Paper 2: Impact of Climate Change on Productivity of Major Crops in Pakistan’s Punjab

How Pakistan can produce more food and raw material by increasing the productivity of major crops has not yet been reliably quantified. Increased variability of temperature and precipitation associated with continued emissions of greenhouse gases brings changes in crop yields and productivity. However, reliable estimates on the impact of climate change on farm-level productivity of major crops are not available.

This paper aims to investigate the impact of climate change on TFP of major crops in Pakistan. The paper will apply a modified Levinsohn and Petrin (2003) method to farm level panel data to generate consistent production parameters and productivity. To dispel endogeneity concerns, semi-parametric crop production functions will be estimated that will correct for choice of input bias to obtain TFP. The paper will also disentangle productivity gains that arise from weather changes from those that arise from farm management practices. Farm-level unbalanced panel data of wheat, rice, sugarcane and cotton farms in Punjab Pakistan will be used for eight consecutive years, 2013 – 2020, augmented by temperature and precipitation data in phenological stages of the crop development.

The farm level data to estimate productivity of the farms will be taken from the Agriculture Department of the Government of the Punjab. The Crop Reporting Service (CRS) of the Agriculture Department annually collects this data from randomly sampled farms on the basis of a survey questionnaire administered to the farms to collect accurate acreage and production estimates for Kharif and Rabi crops each year. As per sampling exercise, same set of farms are approached for a period of 10-years.

District level weather data will be collected from “Reliable Prognosis” which is an online data source. Currently, the website provides weather forecasts for 172,500 locations, along with reporting information on observational data sourced from various weather and coastal stations. This database reports hourly data on weather forecasts and information on the actual weather conditions. The data is available for various stations of Punjab, however, weather data available on nearby districts will be used as a proxy for the districts on which information on weather variables is not reported.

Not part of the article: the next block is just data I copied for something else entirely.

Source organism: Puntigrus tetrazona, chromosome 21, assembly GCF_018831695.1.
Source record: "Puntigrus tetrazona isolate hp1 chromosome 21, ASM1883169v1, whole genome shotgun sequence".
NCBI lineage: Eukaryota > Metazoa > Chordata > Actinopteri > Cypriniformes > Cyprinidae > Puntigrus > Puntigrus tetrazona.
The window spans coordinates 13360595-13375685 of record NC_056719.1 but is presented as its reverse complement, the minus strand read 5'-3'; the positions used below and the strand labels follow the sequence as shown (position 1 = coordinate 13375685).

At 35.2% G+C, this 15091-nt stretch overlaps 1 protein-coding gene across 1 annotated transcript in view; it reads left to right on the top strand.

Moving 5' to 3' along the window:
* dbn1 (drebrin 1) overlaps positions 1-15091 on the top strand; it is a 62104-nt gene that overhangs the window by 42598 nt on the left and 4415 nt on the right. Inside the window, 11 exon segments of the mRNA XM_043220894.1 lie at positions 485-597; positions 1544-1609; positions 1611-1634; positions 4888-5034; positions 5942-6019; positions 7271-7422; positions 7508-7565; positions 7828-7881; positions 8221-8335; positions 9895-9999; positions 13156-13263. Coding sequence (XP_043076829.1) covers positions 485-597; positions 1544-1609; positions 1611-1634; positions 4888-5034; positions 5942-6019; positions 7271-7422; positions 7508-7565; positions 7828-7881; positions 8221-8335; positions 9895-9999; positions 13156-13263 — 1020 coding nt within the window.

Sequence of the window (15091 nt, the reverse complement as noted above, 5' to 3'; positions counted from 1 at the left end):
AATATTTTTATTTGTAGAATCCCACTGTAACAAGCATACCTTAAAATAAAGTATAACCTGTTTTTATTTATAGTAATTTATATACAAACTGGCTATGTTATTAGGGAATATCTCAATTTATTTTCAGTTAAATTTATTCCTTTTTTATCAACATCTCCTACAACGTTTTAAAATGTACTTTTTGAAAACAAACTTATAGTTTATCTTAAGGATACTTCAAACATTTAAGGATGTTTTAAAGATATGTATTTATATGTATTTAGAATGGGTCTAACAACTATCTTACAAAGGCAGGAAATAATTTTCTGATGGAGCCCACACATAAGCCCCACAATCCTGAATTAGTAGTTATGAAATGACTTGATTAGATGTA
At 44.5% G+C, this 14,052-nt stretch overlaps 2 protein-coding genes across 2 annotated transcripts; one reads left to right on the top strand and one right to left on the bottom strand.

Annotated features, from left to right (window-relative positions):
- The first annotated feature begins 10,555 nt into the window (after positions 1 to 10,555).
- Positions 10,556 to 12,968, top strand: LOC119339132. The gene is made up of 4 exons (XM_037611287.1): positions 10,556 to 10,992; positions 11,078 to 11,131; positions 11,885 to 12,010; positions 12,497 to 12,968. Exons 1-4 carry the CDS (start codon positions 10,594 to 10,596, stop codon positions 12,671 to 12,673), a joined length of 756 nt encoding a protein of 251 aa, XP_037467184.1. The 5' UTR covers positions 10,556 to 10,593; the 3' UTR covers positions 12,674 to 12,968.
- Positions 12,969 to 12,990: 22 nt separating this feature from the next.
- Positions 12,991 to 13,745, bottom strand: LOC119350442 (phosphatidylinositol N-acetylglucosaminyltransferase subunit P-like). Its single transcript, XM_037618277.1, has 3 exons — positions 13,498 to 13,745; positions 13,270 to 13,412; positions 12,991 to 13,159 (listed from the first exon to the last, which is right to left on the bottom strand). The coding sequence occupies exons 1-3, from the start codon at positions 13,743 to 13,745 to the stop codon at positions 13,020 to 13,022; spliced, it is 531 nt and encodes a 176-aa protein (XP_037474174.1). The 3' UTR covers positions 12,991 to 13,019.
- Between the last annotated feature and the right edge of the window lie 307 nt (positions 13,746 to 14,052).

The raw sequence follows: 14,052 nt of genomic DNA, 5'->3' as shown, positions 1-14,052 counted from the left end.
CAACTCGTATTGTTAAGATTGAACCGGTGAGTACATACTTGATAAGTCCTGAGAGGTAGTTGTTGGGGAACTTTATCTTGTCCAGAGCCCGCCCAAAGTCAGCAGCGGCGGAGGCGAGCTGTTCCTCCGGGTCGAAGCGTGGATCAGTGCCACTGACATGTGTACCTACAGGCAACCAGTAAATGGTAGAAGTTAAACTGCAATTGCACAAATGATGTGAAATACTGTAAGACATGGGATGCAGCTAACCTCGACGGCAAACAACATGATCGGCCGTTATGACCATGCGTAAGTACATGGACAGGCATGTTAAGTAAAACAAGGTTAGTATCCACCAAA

The paper will take seasonal stages of crop development and construct the three weather change variables around these biological stages of crop development. Weather changes will be measured by three set of variables namely, growing degree days (GDD), killing degree days (KDD) and precipitation. Each of these variables will be measured for its seasonal phenology to capture seasonal biological phenomenon, which is sensitive to small variations in climate, especially to temperature and precipitation. GDD accounts for the beneficial effects of temperature on the growth of the crop by measuring the number of days when heat index is within an optimal temperature range for each of the phenological stages. By contrast, KDD is a measure of accumulated heat above an optimal temperature threshold, indicating heat stress. The precipitation variables will be included to examine the impact of rainfall in biological stages of crop growth.

Other variables to be included are farm-yard manure, pesticide sprays, and incidence of disease, which are dummy variables. Three soil type variables measure the quality of land namely, chikny, sandy and kalrathy.